What links author Cormac McCarthy, country-and-western belle Patsy Cline and influential literary critic Henry Louis Gates Jr.? Well, they all hail from Appalachia, an area that stretches from the bottom of New York State to the upper reaches of Mississippi. It also takes in the Appalachian Mountains, the entirety of West Virginia and sections of 12 more states along the way. But Appalachia wasn’t always known for its cultural outliers.
In fact, throughout its history Appalachia has often been viewed as a backward place, its populace isolated from the more cosmopolitan parts of the U.S. Residents’ numbers were, however, boosted by the advent of the Industrial Revolution, which brought an influx of migrants who came to work in the region’s coal mines.
The workers were largely made up of people from the southern states, European immigrants and descendants of Appalachia’s first settlers. But while coal mining proved to be a lucrative venture for the wealthy industrialists who relocated here, the Appalachians themselves saw few benefits.
For example, moneyed businessmen used their clout to influence local governments, which often had negative consequences for areas’ economies. In addition, the boom-and-bust nature of the coal industry meant that substantial economic growth never really happened.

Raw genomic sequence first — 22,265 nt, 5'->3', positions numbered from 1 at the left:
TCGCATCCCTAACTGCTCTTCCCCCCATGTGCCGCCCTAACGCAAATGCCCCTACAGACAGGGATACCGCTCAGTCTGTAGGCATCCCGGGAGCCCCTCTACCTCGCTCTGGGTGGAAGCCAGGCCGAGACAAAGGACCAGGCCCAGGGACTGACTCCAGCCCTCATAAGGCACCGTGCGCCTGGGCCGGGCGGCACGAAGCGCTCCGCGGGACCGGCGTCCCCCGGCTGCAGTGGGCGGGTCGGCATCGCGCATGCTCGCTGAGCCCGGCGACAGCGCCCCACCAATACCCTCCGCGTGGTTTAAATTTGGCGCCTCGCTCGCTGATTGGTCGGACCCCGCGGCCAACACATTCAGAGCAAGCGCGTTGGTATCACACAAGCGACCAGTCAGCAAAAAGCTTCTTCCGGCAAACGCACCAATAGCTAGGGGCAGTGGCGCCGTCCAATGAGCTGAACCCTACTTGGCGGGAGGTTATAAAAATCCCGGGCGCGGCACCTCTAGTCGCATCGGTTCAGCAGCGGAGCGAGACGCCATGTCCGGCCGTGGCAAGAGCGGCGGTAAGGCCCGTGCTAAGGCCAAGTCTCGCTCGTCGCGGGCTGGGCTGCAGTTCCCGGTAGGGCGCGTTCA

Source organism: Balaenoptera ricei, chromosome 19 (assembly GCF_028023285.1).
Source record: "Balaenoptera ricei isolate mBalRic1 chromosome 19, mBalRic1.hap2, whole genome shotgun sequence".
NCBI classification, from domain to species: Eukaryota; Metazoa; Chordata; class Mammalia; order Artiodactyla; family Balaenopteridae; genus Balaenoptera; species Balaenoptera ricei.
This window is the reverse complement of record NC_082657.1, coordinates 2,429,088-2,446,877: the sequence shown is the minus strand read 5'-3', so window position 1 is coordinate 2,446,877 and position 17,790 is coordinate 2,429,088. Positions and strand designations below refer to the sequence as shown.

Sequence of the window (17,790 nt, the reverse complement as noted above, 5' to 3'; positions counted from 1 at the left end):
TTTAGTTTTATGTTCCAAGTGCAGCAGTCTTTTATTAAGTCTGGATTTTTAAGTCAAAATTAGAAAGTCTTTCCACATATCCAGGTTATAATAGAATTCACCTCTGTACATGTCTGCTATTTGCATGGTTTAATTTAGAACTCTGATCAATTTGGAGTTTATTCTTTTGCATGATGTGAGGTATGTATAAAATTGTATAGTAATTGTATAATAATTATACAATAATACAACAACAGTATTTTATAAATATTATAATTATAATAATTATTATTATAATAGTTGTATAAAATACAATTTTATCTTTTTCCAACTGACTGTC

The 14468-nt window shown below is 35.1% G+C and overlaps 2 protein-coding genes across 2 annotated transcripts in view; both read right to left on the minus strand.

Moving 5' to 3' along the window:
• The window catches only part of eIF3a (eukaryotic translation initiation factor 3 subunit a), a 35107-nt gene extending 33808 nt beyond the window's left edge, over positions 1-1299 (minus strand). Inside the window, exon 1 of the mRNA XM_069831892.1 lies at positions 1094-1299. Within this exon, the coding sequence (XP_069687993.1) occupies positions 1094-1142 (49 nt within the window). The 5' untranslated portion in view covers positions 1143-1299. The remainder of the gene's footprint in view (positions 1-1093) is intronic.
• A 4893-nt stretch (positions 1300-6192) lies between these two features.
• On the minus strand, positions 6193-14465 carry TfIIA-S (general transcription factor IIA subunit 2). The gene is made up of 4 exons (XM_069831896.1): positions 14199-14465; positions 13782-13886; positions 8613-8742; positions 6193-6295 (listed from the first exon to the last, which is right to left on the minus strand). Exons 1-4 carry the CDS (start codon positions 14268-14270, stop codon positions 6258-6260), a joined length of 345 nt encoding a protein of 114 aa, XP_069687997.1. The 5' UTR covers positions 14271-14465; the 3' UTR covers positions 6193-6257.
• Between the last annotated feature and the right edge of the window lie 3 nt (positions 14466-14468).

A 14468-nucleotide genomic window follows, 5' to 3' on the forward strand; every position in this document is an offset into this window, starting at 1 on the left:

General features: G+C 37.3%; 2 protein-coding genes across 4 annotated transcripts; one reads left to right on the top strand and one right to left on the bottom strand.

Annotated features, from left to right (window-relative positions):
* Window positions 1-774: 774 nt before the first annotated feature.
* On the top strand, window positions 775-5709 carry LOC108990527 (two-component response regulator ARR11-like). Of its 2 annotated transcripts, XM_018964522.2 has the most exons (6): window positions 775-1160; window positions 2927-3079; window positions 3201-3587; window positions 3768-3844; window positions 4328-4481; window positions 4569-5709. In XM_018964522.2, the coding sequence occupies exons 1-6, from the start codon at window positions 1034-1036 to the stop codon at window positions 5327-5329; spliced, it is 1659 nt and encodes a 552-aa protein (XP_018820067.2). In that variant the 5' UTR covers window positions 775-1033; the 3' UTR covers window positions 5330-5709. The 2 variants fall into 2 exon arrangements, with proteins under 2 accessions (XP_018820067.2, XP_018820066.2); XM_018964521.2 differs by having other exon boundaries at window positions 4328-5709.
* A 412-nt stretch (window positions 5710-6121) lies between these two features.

Life, then, was undoubtedly hard for the Appalachians – a reality that gave rise to the wider population’s perception of them as rather backward and cut-off. This was largely perpetuated by Local Color Movement writers, who viewed the Appalachian people as Elizabethan rather than American.
So as the perception of Appalachia as a place of poverty began to spread, well-intentioned members of the middle class arrived with ideas of bringing some culture into the area. How? By promoting modern-day values and the virtues of education.
This arguably patronizing attitude is summed up by a 1915 New York Christian Advocate article. “Millions of these people are shut in by the mountains from the currents of modern life… from a broad, sane and true vision of life,” it read. “They live the narrow, hard and discouraged life and die before their allotted time.”
But while Appalachia’s economic climate may have been harsh, the realities of daily life weren’t as bleak. Children did indeed spend time working on farms, but they had plenty of outdoors downtime, too. Adults, meanwhile, found their fulfilment in religion and music.
In fact, music – along with traditional crafts and folklore – was an aspect of Appalachian culture that urbanite anthropologists were keen to preserve. And among them was Cecil Sharp, an English folklorist who visited Appalachia to see if folksongs brought by British immigrants in the frontier era had survived into modern times.
It’s been suggested, however, that folklorists like Sharp – as well as founders of folk schools like John C. Campbell – have, to an extent, romanticized Appalachian culture. Indeed, many continued to view the Appalachians as backward, at least relative to those in industrialized parts of the U.S.
This perception may have partly been down to a 1900 New York Journal article, which used the word “hill-billie” for the first time. Its author described such a person as “a free and untrammelled white citizen of Alabama, who lives in the hills, has no means to speak of, dresses as he can, talks as he pleases, drinks whiskey when he gets it, and fires off his revolver as the fancy takes him.”